Written by David Geier MD, AOSSM Public Relations Chair
For a number of reasons, physical education programs in U.S. schools seem to be in a state of decline. In the current economic climate, government funding for education programs has decreased, so physical education programs have often been cut. Also, with schools needing to demonstrate success academically, teachers and administrators frequently worry about any activity that pulls students out of the classroom.
But do physical education classes really hinder a student’s academic performance? It has been suggested that physically fit children are not only healthier, but they perform better on standardized academic tests.
A novel approach
Mitchell Elementary School, an underprivileged school in Charleston, South Carolina wanted to be proactive and find a way to maintain academic performance without sacrificing physical activity.Their school nurse, Glennis Randazzo, applied for grants that would fund education and equipment through the PE4Life program. The school partnered with physicians at the Medical University of South Carolina to study the success of the program. Dr. Carly Scahill, a pediatrics resident at MUSC and one of the study’s lead authors, was also involved in the program. Prior to implementation of the new program, students underwent 40 minutes of physical education class per week. It increased to 40 minutes, five days per week under the new program, with the goal of combining physical activity and intellectual stimulation.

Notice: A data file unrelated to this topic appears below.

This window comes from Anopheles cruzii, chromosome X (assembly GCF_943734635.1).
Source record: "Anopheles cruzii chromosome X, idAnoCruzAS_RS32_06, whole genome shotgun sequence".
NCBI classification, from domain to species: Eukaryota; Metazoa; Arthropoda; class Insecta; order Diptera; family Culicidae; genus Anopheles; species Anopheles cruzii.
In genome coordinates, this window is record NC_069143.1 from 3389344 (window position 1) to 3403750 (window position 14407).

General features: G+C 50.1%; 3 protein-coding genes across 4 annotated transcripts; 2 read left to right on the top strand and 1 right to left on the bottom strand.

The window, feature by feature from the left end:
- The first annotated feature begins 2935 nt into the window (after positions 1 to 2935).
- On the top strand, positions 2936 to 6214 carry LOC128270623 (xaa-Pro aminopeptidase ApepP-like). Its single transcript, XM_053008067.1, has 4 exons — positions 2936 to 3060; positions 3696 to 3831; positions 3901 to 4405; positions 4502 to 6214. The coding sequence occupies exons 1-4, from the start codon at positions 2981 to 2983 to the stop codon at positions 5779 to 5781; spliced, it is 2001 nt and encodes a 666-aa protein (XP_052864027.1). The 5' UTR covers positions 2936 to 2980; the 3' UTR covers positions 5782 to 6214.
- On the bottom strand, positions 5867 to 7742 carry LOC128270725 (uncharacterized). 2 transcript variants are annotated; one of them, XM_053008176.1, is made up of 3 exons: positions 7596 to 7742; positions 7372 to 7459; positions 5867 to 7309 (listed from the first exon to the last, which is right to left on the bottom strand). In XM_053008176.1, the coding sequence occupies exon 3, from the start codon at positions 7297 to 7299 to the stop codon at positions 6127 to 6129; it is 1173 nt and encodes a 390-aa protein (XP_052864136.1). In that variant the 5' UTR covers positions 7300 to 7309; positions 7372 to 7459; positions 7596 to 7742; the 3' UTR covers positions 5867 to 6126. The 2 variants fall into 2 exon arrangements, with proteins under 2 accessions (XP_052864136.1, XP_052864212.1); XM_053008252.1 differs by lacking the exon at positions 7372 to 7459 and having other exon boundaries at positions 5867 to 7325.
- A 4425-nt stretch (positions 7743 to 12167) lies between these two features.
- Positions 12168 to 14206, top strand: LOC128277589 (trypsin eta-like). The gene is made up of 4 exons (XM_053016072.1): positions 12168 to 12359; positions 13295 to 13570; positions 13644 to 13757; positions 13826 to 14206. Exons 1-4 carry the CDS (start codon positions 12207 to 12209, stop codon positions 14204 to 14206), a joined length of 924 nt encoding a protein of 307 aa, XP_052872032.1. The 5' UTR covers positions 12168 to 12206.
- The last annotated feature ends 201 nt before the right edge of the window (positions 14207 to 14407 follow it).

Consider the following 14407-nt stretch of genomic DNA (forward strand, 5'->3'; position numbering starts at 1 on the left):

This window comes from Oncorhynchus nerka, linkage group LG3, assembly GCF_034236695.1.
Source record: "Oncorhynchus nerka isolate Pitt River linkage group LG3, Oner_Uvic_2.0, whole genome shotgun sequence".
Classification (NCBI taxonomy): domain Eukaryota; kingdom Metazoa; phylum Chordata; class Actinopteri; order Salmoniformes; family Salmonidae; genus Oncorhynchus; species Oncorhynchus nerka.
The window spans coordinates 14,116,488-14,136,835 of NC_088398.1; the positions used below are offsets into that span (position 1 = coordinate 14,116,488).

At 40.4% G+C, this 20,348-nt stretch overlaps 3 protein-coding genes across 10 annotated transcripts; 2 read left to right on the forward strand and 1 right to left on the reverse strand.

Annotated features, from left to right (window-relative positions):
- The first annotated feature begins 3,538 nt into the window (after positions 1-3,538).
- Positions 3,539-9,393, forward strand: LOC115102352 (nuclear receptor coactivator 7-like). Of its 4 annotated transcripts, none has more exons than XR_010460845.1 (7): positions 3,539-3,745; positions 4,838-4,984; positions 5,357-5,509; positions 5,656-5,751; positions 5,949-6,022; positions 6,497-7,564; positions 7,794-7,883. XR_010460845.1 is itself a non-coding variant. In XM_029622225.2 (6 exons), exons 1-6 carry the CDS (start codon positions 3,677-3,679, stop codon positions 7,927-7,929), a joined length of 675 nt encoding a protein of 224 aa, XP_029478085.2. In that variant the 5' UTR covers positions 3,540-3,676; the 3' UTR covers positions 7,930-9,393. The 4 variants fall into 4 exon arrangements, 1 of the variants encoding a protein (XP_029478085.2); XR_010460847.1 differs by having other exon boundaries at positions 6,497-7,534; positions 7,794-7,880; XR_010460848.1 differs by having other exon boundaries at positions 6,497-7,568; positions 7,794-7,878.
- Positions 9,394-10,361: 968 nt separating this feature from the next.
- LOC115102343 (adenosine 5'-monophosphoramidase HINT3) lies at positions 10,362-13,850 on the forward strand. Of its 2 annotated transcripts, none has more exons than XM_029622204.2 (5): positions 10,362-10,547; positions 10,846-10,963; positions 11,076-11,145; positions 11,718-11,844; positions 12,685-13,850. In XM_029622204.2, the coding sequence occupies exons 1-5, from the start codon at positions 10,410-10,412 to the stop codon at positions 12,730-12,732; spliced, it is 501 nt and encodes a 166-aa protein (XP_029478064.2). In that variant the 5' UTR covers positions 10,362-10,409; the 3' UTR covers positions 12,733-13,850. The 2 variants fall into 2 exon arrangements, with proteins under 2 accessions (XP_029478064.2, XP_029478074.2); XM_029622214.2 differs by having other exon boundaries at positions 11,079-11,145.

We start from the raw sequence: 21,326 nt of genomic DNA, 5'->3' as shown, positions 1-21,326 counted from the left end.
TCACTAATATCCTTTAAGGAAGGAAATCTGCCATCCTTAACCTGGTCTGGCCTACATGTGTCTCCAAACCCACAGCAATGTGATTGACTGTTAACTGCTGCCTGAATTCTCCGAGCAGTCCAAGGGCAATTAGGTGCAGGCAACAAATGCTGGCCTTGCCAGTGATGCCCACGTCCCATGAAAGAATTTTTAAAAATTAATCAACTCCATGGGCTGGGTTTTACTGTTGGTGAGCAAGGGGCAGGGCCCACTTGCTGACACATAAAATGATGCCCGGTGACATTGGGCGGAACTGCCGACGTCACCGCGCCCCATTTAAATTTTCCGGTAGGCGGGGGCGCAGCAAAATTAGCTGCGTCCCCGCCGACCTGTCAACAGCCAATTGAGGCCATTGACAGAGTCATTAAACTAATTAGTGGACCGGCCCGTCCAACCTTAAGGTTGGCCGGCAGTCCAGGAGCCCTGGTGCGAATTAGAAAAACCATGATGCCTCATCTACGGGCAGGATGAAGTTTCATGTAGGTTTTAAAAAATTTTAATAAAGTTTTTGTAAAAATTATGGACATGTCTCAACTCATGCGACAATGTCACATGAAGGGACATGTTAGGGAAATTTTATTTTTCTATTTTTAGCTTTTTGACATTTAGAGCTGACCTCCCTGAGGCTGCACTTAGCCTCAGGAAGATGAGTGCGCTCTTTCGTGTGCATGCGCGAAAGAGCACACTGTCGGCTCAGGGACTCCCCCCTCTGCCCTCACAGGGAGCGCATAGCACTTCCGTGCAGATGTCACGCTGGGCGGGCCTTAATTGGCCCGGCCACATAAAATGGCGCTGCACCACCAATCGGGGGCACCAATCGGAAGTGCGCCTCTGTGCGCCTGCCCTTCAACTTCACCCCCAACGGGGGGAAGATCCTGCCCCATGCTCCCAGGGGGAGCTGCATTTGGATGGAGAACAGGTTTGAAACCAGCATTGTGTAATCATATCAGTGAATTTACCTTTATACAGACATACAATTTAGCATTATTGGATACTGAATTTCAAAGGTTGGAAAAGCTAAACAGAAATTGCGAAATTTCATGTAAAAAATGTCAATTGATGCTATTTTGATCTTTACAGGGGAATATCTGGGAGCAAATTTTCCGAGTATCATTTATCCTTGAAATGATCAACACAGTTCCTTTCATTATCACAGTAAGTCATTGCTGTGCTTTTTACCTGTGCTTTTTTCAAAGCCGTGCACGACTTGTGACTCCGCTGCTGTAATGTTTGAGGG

Stressing both physical and mental exercise
The younger children performed developmentally appropriate activities during the program, like riding scooters while being asked to trace shapes with their movement. Older children performed more active and intellectually challenging activities like practicing multiplication while climbing a rock wall. For example, if a student’s left foot was on a “two” and left hand was on a “four,” then he would reach his hand to number eight.
Schools administer the Measure of Academic Progress (MAP) test each fall. Prior to the new physical exercise program, only 55% of students achieved their spring test goals. After a year in the program, 68.5% of students met their goals.
Increased time for physical activity doesn’t have to mean less time to learn; it’s just learning in a new format. So what is next? Do we wait and hope that more schools try it? Dr. Scahill wants to expand the scope of the study, matching two schools based on demographics and academic performance and seeing if a school that utilizes the program would outscore the ones that did not. More longitudinal data would also be helpful to determine if these programs apply to students at all levels.
What are your thoughts on the program? Can PE help improve test scores?